The Speaker (Hon. Dave Levac): Be seated, please. Thank you.


The Speaker (Hon. Dave Levac): We are in warnings.


Mr. Todd Smith: Speaker, I’m disappointed I didn’t get an answer to my question. I guess maybe the speaker went with (e) all of the above.

Another multiple-choice question for the Premier this morning: Which mismanagement does the Premier consider to be the biggest waste: (a) the $400 million on Presto card cost—


The Speaker (Hon. Dave Levac): Well, yes, the member is warned.

Carry on.

Mr. Todd Smith: In case she didn’t hear: (a) $400 million on Presto cards, (b) $304 million over budget on the Pan Am Games, (c) the $6.5-million paycheque to consultants over the sale of Ontera, which was only sold for $6 million, at a loss of $61 million, (d) $36 million on bureaucracy at the local health integration networks, or (e) all of the above.

Hon. Kathleen O. Wynne: Mr. Speaker, again, I don’t see our jobs here as games.

What am I most proud of? I’m very proud that that child, who has graduated from college or university and has now got a job, was able to attend the Pan Am/Parapan Am Games, which were a huge success and came in on budget. I’m most proud that, as that young person ages, if he or she—

Mr. John Yakabuski: Good try, yeah. You changed the budget three times.

The Speaker (Hon. Dave Levac): The member for Renfrew–Nipissing–Pembroke is warned.

Finish, please.

Hon. Kathleen O. Wynne: If he or she needs care for his or her parents or grandparents, there’s home care available to that family. There are personal support workers who are being paid more in this province and are being respected because we have increased their salaries. We’ve increased the minimum wage for people across the province. I’m very proud of that, Mr. Speaker. And I’m very proud that that young person, when he or she retires, is going to have enhanced retirement security because—

The Speaker (Hon. Dave Levac): Thank you.


The Speaker (Hon. Dave Levac): Be seated, please.

Final supplementary.

Mr. Todd Smith: Mr. Speaker, the Premier is not doing very well on this test today, but they’ve lowered the standards so low, she might still pass.

Back to the Premier: We know the government is about to plunge us into a pile of red ink this afternoon with budget 2018, but just how much will the deficit be today? She said it’s modest, so this really shouldn’t take too long.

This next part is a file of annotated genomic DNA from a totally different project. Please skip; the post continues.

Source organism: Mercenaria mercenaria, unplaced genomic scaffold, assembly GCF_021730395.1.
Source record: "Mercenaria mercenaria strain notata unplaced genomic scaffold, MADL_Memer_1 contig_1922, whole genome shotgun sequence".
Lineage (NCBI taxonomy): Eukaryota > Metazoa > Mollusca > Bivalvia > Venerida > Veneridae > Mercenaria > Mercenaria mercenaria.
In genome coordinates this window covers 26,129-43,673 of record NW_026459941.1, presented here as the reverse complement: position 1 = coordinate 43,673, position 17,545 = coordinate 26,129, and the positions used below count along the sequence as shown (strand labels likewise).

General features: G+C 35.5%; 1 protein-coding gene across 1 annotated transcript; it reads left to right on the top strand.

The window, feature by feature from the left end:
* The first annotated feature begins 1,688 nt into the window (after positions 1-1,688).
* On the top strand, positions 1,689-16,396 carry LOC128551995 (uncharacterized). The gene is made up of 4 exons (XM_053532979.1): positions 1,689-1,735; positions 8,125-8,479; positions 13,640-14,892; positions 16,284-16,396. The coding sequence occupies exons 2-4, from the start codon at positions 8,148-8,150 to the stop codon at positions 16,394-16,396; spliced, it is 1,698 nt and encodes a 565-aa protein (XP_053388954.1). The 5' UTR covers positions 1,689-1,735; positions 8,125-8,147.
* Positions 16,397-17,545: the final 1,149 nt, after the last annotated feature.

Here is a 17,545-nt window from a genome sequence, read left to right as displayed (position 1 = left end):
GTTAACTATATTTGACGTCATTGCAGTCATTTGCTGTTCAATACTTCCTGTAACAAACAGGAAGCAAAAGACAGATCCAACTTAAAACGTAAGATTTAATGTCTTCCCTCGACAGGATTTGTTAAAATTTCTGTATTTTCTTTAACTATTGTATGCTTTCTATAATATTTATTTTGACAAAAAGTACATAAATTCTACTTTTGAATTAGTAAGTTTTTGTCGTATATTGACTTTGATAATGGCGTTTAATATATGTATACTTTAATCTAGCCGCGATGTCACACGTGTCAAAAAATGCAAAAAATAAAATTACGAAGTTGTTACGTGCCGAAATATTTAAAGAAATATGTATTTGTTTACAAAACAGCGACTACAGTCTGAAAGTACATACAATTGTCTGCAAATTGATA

Will the Premier stop me when I get to the right number? How many billions in the deficit? Is it one billion, two billion, three billion, four billion, five, six, seven, eight—just how high? Just how high is this deficit going to be? I can’t count forever, Mr. Speaker. How high is the deficit going to be?

Hon. Kathleen O. Wynne: Mr. Speaker, you know the—

Mr. John Yakabuski: You told everybody else.


The Speaker (Hon. Dave Levac): Oh, I think he knows.


Hon. Kathleen O. Wynne: The contrast between the position of the opposition and our government and our party is actually becoming clearer, as they talk about the cuts and the social deficits and the damage that they think should be done in this province. On this side of the House, we’re talking about 100,000 child care spaces, free tuition for young people, the fact that millions of children have already had free prescription medication—three million prescriptions. Those are the investments that we are making because we believe that a deficit in care is actually—

The Speaker (Hon. Dave Levac): Thank you.

New question.

Health care

Mme France Gélinas: Ma question est pour la première ministre ce matin. The question is quite simple: Does the Liberal government believe in universal access? Does the Liberal government believe in universal programs?

Hon. Kathleen O. Wynne: I think if the member opposite looks at the way we have introduced OHIP+, it is universal for all of those young people—access to 4,400 medications on the formulary. If the member opposite looks at the seniors plan that we will introduce today to make sure that seniors’ prescription medications are completely free, universally free, all 4,400 prescription medications on the formulary, yes, we believe in universality. Look at our preschool child care plan. Yes, we believe in universality.

The Speaker (Hon. Dave Levac): Supplementary?

Mme France Gélinas: Yesterday, the Liberal government voted to support the NDP plan to ensure that every Ontarian, no matter their age, can get a prescription and that every Ontarian, no matter who they are, can see a dentist. Will that be in the budget today?

Hon. Kathleen O. Wynne: Mr. Speaker, the budget will be read this afternoon, and I trust that the third party will see that it is a progressive budget that supports care in this province and that they will stand up and vote for it.


The Speaker (Hon. Dave Levac): Be seated, please.

Final supplementary.